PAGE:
Sincerely hoping it’s the former instead of the latter. Getting tired of seeing Selina depicted as a ‘damaged’ person who ‘gets what she wants’ regardless of whether consent is present or not. That is not Selina at all.
I still hesitate, setting down these words, even knowing that they will not be read for years, perhaps decades to come…
But lately I’ve had this feeling that time is somehow running short, that endings are not so very far away—and I feel the need to share with posterity the many good people I have been blessed with in my life.
In previous chapters I’ve written of why I chose to take up the mantle of the Batman…and of the orphaned Dick Grayson, who became like a son to me.
I’ve written, too, of the others who have shared my quest for justice…brave and decent souls I have been proud to fight beside.
Now I turn to someone who, quite literally, changed my life.
She was first an adversary…then an ally…and became my wife.
(The Brave and the Bold #197)
Hi! Thank you for your question and comments! :)
Since their very first incarnations in the 1940s comics and throughout various media, Batman and Catwoman have always been about sexual tension. They’ve always been a pair that literally plays on the idea of ‘the unrelenting crime fighter wanting and desiring the femme fatale whom he can never have’ that’s very common in many film noir narratives. The difference, of course, is that Selina has never been entirely villainous, often crossing the line between fighting on the side of crime and fighting against it. This is also one of the things that has always been a primary source of conflict between the two characters. Batman is all about law and order, while Catwoman respects the law but also enjoys the thrill of committing a theft and getting away with it, and even acknowledges when exceptions need to be made in ways that Batman does not.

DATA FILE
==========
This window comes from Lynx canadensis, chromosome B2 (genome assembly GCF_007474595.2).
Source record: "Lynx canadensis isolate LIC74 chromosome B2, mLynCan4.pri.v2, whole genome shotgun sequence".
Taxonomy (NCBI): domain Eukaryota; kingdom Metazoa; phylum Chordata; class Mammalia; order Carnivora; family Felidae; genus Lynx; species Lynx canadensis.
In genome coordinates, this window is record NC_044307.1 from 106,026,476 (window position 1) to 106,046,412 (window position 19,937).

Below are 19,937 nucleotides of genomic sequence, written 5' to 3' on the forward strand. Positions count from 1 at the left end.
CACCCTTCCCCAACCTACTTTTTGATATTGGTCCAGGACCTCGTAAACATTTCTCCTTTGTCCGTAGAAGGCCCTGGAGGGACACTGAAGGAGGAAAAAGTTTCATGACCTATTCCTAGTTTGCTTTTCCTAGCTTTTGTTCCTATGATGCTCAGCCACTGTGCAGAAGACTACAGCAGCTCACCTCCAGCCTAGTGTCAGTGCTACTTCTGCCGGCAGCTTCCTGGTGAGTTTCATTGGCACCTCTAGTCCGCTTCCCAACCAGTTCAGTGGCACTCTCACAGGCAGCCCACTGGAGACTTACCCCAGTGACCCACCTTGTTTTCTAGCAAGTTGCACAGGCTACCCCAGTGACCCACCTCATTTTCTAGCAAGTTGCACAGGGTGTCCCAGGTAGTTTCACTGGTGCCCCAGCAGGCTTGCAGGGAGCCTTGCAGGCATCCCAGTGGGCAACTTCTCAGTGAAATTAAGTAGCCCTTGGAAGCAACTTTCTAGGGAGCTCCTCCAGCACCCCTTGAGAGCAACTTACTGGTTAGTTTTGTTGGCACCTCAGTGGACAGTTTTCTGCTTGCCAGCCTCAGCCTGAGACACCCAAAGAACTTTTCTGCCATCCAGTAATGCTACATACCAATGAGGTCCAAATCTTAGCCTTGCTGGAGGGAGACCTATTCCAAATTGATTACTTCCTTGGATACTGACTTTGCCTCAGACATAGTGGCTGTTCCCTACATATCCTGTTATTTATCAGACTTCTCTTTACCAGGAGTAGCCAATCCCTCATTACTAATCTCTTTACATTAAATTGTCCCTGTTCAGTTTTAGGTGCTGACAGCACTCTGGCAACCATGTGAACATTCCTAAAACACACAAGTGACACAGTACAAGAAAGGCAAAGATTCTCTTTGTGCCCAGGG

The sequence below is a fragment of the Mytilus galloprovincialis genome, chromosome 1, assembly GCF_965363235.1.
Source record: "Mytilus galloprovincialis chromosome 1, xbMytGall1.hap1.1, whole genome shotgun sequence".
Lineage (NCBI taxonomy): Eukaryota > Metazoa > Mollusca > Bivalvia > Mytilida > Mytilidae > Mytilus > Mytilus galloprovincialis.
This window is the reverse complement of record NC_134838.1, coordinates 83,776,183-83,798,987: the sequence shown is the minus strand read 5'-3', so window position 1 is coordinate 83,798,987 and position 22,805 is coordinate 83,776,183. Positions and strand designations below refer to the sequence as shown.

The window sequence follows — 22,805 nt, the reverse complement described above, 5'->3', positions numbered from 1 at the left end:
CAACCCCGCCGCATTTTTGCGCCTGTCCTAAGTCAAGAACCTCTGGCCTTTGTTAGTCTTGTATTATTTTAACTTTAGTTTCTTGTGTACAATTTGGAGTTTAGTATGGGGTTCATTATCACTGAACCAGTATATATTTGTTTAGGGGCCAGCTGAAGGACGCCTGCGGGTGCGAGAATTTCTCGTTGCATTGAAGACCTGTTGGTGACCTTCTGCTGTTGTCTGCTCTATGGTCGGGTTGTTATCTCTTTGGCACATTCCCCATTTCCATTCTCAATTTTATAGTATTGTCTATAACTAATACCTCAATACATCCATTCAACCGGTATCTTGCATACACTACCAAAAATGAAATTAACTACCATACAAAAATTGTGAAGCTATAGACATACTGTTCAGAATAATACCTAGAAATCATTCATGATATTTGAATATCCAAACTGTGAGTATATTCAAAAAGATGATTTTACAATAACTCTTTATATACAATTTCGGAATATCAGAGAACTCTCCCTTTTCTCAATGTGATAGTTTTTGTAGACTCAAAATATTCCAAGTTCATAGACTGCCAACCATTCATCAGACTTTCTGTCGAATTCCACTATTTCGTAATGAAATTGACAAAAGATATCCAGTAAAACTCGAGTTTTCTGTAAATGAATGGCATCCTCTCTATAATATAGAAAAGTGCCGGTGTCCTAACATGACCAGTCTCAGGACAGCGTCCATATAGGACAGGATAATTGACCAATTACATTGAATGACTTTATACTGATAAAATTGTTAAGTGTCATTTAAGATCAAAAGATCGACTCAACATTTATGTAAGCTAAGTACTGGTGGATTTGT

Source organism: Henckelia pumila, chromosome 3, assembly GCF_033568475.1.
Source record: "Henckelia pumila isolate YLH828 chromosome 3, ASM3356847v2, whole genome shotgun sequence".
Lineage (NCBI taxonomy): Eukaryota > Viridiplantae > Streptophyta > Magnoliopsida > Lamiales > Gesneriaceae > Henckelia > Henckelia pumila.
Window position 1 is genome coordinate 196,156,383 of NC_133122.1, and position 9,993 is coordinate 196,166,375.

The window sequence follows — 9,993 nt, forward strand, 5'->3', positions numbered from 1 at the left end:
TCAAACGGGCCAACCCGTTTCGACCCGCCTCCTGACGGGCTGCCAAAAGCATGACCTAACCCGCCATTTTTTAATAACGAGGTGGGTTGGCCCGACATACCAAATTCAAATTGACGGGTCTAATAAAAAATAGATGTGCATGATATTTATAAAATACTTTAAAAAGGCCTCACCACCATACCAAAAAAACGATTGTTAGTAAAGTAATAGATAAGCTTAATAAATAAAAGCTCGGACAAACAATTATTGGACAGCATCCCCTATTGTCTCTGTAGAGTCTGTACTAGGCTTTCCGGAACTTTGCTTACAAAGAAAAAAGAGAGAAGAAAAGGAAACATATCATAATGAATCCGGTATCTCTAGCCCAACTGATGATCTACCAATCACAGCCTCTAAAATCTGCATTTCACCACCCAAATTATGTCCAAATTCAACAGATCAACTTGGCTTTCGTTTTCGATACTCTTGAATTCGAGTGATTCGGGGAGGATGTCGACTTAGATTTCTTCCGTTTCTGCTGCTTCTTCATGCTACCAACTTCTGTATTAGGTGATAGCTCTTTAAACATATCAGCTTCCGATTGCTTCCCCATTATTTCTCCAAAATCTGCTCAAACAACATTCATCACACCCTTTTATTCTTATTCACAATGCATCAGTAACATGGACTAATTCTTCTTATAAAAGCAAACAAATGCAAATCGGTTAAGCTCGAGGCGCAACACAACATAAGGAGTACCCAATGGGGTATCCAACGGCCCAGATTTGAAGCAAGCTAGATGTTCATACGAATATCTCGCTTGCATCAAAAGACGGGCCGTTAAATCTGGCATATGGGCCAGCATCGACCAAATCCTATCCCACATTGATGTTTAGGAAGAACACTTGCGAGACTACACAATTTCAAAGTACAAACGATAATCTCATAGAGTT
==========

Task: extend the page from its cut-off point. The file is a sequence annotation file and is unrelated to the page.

Throughout the course of their history, they always start out as adversaries, often engaging in ‘cat-n-mouse’ (or in this case ‘cat-n-bat’) style chases after Catwoman has (typically) stolen a valuable item. Sometimes her thefts are deliberate as a way of getting Batman’s attention, other times they’re not. Over a period of time Selina eventually starts to lean more towards heroic crime-fighting, though still enjoys a good theft. This development often allows the two to grow closer together to the point of even having an actual romantic relationship, and in the case of the Earth-2 universe, results in marriage and a young daughter.